MNRE Asks Stakeholder Comments on Draft Tender for Installing Solar Pumps

Stakeholders can submit their feedback by December 14, 2020


The Ministry for New and Renewable Energy (MNRE) is set to implement Component-B of the Pradhan Mantri Kisan Urja Suraksha evam Utthaan Mahabhiyan (PM-KUSUM) program.

Under the program’s component B, standalone solar pumps would be installed with the government’s financial support. Standalone pump installers would be selected through a competitive bidding process conducted by the Energy Efficiency Services Limited (EESL).

The tender is for the design, manufacture, installation, testing and commissioning of off-grid solar photovoltaic (PV) water pumps of 1-10 HP in selected states across India. The bidders have to provide complete system warranty and its repair and maintenance for 5 years under MNRE off-grid and decentralized solar PV application program.

As per the draft tender, the scope of work covers design qualifications and performance specifications for a ‘centrifugal solar photovoltaic (SPV) water pumping system’ to be installed on a suitable bore-well, open well, water reservoir, water stream, etc. The solar water pumping system should be operated with a PV array of minimum capacity in the range of 900 Watts peak to 9,000 Watts peak, measured under standard test conditions (STC).

The power output of individual PV modules used in the PV array should be a minimum of 300 Watts peak under STC, with adequate provision for measurement tolerances. According to the draft tender, the use of PV modules with higher power output would be preferred.

Prospective bidders must use indigenously manufactured solar modules with local mono/multi-crystalline silicon solar cells. The motor pump, controller, and balance of system (BoS) should also be manufactured indigenously. The vendor has to declare the list of imported components used in the solar water pumping system.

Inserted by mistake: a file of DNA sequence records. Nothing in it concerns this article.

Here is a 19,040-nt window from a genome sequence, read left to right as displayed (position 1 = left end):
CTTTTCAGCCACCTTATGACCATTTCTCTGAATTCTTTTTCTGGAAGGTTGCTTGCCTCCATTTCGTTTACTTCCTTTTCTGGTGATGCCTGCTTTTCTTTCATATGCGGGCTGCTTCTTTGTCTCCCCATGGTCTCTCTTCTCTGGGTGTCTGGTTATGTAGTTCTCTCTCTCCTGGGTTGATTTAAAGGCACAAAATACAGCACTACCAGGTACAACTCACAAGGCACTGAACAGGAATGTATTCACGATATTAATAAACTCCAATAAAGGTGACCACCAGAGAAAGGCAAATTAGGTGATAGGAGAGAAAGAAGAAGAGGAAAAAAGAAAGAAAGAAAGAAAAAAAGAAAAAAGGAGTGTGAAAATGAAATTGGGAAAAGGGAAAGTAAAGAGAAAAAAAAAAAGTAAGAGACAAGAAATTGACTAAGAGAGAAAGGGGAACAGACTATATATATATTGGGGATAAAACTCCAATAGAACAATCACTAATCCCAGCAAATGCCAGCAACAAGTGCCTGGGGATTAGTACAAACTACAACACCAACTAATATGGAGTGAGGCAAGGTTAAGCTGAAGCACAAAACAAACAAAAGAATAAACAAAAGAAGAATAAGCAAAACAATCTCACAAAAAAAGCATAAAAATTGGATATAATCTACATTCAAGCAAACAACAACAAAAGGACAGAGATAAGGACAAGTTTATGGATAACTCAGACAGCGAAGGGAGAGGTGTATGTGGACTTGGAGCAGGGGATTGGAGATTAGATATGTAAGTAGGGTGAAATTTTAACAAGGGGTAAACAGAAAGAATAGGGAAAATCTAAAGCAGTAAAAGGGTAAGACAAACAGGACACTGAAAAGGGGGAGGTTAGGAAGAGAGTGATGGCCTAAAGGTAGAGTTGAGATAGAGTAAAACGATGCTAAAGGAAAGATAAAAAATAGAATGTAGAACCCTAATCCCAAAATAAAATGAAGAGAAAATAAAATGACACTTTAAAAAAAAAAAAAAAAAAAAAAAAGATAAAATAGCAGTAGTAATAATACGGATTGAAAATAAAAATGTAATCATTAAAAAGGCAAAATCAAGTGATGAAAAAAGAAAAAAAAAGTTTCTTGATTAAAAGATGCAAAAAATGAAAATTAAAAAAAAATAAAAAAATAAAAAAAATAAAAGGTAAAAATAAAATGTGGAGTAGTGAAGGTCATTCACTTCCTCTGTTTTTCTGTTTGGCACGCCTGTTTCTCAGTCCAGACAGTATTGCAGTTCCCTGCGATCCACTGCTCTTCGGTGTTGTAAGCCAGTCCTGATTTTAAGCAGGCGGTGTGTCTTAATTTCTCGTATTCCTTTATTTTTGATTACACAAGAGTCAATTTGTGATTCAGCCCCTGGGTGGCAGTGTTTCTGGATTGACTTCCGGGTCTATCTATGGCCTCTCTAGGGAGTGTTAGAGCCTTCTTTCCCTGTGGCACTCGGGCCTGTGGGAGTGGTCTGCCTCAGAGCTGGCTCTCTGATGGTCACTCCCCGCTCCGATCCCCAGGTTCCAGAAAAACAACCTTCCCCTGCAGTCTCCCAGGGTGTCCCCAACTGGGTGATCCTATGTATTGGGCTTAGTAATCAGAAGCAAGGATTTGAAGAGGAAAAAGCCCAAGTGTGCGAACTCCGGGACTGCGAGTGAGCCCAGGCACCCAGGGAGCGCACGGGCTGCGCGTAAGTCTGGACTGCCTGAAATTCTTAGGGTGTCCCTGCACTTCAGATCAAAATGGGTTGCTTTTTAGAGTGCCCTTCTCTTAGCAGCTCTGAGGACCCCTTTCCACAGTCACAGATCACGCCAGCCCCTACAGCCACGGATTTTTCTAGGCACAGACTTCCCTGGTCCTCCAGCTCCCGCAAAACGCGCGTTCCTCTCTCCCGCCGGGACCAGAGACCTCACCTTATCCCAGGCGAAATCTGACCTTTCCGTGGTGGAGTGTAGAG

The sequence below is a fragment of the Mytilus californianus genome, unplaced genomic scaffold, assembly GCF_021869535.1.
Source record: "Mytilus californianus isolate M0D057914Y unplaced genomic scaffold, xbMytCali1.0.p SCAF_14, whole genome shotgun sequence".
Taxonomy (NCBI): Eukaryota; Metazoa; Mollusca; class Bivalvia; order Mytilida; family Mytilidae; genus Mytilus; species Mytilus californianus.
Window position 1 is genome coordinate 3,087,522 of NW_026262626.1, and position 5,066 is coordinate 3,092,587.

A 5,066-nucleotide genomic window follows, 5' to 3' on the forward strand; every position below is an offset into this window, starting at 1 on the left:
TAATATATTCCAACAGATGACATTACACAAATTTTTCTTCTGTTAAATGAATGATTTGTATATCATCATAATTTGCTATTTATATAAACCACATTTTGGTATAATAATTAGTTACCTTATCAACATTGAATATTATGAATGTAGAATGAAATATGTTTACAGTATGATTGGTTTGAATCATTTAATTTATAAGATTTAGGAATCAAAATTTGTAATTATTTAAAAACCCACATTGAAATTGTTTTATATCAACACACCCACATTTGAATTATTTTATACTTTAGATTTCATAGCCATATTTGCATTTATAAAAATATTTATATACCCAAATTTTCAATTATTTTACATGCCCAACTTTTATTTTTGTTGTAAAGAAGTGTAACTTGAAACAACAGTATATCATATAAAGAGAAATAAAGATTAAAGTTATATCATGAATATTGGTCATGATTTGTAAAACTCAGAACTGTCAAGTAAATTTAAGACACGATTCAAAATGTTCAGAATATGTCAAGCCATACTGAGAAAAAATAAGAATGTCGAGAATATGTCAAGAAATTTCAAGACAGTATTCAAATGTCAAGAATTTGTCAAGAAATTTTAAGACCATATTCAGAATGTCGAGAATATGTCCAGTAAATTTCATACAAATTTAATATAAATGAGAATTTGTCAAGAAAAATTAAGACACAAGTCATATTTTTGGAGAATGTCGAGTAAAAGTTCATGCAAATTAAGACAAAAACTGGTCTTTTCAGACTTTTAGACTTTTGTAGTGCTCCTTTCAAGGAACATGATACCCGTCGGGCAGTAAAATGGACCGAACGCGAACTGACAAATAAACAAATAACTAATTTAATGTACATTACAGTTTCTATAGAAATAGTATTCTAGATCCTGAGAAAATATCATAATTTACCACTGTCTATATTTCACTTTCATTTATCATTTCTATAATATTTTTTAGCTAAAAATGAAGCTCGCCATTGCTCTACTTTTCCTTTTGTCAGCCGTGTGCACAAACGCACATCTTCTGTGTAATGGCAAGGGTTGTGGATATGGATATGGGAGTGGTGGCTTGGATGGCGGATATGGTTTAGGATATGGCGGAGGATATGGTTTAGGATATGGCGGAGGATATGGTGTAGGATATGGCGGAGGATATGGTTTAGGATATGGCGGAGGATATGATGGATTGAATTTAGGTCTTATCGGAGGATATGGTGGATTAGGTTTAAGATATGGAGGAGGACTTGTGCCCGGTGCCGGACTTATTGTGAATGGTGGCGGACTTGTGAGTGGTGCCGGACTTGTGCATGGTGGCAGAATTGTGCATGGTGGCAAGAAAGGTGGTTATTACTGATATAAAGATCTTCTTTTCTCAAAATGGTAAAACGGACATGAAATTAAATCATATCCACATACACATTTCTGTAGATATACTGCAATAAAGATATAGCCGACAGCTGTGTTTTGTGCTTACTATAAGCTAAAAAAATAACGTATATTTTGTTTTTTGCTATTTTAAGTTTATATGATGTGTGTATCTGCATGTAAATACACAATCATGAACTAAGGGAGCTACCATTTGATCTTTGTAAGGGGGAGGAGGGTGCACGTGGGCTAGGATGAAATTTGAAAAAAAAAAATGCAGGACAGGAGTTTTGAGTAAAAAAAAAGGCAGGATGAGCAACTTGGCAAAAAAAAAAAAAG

Under the ‘average daily solar radiation’ condition of 7.15 KWh/sq.m. on the surface of PV array, the minimum water output from a solar PV water pumping system at different ‘total dynamic heads,’ should be as follows-

  • 110 liters of water per watt peak of PV array, from a total dynamic head of 10 meters and the shutoff head being at least 12 meters.
  • 55 liters of water per watt peak of PV array, from a total dynamic head of 20 meters and the shutoff head being at least 25 meters.
  • 38 liters of water per watt peak of PV array, from a total dynamic head of 30 meters and the shutoff head being at least 45 meters.
  • Twenty-three liters of water per watt peak of PV array, from a total dynamic head of 50 meters and the shutoff head being at least 70 meters.
  • 15 liters of water per watt peak of PV array, from a total dynamic head of 70 meters and the shutoff head being at least 100 meters.

Preference would be given to Micro and Small Enterprises (MSEs) in the tender – 25% of the total quantity of the tender is earmarked for registered MSEs.

Devendra Gupta, CEO of Ecozen Solutions, commented on the move saying, “The solar pumping industry is scaling multi-fold, and this is going to be a watershed moment for the sector. However, it is important that all stakeholders – industry, nodal and implementation agencies, and government plan things wisely to work towards achieving this magnanimous number of 300,000+ units in a year. Historically, all the players in the country have installed around 60,000 systems in a year on average for the last three years.”

“To make this number realistic, it is necessary to have the right tender terms and conditions that will enable us to have as many players as possible to execute this tender. The focus above all should be to learn from the last EESL tender issues and plan forward pragmatically. For instance, easing payment terms will help the industry to manage cashflow and do more rotations to execute this faster. Otherwise, capital also becomes a constraint above the operational capacity,” he added.

Stakeholders are expected to submit their feedback for the draft tender by December 14, 2020. A discussion on the feedback will be held on December 15, 2020. The cost of the bidding document is ₹25,000 (~$339), along with a registration fee of ₹5,000 (~$67.88).

Recently, the central government ramped up the targets of the program. The MNRE said that these scaled-up targets would be executed in 2020-21. In the amendment, a target for the solarization of 7.5 lakh existing agricultural pumps has been kept through a feeder-level solarization plan under Component-C.

Accordingly, the MNRE also issued guidelines to provide a broad implementation framework for the feeder-level solarization plan.

In September, the MNRE issued clarifications for the program. According to the clarifications, for Component B and Component C of the program, the state share of subsidy will be a minimum of 30% of the applicable benchmark cost or the cost discovered in auctions, whichever is lower.

Read Mercom’s report on the amendments that the government must consider for KUSUM’s effective implementation.

Rahul is a staff reporter at Mercom India. Before entering the world of renewables, Rahul was head of the Gujarat bureau for The Quint. He has also worked for DNA Ahmedabad and Ahmedabad Mirror. Hailing from a banking and finance background, Rahul has also worked for JP Morgan Chase and State Bank of India. More articles from Rahul Nair.